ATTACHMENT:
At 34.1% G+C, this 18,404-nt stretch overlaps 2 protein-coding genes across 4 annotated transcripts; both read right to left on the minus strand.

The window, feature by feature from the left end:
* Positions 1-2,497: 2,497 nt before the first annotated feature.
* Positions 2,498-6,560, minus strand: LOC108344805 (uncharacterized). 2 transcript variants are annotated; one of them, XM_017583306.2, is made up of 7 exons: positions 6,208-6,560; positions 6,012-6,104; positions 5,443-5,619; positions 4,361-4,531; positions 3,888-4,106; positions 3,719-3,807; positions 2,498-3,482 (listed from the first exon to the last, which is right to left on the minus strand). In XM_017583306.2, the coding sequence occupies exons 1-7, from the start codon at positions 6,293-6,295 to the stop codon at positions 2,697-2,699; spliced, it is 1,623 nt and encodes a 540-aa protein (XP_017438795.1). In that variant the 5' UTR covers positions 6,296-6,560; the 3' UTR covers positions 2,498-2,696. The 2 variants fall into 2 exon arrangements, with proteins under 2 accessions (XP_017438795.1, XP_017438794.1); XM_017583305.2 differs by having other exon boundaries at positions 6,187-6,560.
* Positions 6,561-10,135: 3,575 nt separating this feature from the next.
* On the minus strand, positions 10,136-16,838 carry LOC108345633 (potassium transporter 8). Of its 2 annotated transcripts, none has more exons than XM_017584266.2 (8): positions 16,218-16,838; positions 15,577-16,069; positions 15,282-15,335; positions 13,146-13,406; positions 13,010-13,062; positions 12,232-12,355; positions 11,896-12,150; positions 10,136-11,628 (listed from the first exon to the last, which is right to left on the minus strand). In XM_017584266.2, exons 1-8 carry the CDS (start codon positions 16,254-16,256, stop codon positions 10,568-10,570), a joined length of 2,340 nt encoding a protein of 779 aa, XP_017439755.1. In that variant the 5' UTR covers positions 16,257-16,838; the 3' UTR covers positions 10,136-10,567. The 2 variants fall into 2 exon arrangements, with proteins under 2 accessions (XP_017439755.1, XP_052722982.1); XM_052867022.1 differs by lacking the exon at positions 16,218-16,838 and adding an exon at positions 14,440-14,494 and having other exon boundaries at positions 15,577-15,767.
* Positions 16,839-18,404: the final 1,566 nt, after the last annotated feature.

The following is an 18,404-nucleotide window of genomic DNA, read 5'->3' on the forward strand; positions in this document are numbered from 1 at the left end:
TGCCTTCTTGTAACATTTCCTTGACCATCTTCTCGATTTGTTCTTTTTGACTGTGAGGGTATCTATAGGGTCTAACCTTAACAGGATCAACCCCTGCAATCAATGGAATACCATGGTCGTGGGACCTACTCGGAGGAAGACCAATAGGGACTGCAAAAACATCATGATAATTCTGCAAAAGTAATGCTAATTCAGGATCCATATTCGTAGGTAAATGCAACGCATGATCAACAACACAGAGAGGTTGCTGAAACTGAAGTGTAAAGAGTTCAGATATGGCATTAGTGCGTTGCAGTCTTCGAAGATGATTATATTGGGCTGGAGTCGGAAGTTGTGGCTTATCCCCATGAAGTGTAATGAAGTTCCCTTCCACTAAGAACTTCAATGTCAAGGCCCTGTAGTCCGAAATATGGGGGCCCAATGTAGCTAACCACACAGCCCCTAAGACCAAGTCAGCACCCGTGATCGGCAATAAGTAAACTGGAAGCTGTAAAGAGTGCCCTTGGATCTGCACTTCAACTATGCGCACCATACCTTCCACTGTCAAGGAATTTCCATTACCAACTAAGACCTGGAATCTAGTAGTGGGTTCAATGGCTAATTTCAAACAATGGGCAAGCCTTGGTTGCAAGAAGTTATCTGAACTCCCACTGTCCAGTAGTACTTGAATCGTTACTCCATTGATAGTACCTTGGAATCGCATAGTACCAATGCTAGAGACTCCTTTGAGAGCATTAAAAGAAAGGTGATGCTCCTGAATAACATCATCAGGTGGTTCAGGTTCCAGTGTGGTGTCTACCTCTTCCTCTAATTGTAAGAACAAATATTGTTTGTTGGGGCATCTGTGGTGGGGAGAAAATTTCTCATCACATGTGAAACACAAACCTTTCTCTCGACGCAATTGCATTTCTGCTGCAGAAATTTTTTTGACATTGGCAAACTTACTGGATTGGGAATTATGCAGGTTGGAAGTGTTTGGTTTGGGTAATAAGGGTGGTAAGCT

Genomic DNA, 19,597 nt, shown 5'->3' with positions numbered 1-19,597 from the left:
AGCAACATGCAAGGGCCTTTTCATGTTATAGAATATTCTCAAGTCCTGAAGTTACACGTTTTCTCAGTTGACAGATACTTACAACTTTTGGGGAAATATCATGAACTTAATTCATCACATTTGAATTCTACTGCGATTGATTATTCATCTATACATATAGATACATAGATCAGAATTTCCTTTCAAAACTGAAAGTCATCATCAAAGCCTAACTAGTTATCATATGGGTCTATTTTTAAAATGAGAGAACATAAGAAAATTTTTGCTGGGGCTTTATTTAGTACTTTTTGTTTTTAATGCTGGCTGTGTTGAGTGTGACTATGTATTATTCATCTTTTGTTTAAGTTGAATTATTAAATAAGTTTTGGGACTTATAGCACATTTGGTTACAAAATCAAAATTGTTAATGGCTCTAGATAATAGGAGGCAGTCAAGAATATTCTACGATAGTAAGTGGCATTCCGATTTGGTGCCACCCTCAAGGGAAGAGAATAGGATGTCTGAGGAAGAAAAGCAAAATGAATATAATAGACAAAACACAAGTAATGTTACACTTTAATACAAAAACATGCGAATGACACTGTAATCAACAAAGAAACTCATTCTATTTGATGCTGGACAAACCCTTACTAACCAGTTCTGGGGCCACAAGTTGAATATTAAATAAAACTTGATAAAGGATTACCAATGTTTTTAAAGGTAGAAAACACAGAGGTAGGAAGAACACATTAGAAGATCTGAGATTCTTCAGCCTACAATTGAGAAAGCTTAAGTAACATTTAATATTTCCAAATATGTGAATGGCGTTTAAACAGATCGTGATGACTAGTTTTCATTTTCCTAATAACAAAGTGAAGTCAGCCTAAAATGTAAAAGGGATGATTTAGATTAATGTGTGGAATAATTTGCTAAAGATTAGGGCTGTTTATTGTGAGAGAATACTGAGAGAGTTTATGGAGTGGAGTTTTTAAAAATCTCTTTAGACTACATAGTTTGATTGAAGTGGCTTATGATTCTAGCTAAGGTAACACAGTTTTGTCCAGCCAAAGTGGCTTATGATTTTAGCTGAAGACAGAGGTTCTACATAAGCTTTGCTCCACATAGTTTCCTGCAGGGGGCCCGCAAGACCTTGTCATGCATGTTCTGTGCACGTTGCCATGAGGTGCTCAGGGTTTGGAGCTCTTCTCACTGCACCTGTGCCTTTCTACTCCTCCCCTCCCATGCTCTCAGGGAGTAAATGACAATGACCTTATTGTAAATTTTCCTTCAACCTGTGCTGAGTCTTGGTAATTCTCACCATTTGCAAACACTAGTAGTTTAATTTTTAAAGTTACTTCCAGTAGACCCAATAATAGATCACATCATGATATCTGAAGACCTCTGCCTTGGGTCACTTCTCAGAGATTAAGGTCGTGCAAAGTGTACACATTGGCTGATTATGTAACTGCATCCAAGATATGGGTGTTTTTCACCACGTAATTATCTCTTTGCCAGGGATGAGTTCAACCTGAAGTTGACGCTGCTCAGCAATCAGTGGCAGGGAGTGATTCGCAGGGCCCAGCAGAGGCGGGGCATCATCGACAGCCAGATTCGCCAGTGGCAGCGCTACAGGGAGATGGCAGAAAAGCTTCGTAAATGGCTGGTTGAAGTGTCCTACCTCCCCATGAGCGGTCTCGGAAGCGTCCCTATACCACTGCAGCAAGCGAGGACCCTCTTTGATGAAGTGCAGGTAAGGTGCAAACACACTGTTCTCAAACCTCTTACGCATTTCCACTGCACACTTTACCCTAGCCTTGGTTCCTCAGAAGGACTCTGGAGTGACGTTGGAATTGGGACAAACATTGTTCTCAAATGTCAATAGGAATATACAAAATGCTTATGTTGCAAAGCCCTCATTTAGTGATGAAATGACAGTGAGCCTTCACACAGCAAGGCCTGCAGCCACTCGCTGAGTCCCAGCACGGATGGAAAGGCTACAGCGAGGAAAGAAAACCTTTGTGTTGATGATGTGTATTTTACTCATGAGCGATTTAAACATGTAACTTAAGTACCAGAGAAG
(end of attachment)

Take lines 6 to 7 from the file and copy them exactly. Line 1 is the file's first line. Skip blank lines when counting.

* On the minus strand, positions 10,136-16,838 carry LOC108345633 (potassium transporter 8). Of its 2 annotated transcripts, none has more exons than XM_017584266.2 (8): positions 16,218-16,838; positions 15,577-16,069; positions 15,282-15,335; positions 13,146-13,406; positions 13,010-13,062; positions 12,232-12,355; positions 11,896-12,150; positions 10,136-11,628 (listed from the first exon to the last, which is right to left on the minus strand). In XM_017584266.2, exons 1-8 carry the CDS (start codon positions 16,254-16,256, stop codon positions 10,568-10,570), a joined length of 2,340 nt encoding a protein of 779 aa, XP_017439755.1. In that variant the 5' UTR covers positions 16,257-16,838; the 3' UTR covers positions 10,136-10,567. The 2 variants fall into 2 exon arrangements, with proteins under 2 accessions (XP_017439755.1, XP_052722982.1); XM_052867022.1 differs by lacking the exon at positions 16,218-16,838 and adding an exon at positions 14,440-14,494 and having other exon boundaries at positions 15,577-15,767.
* Positions 16,839-18,404: the final 1,566 nt, after the last annotated feature.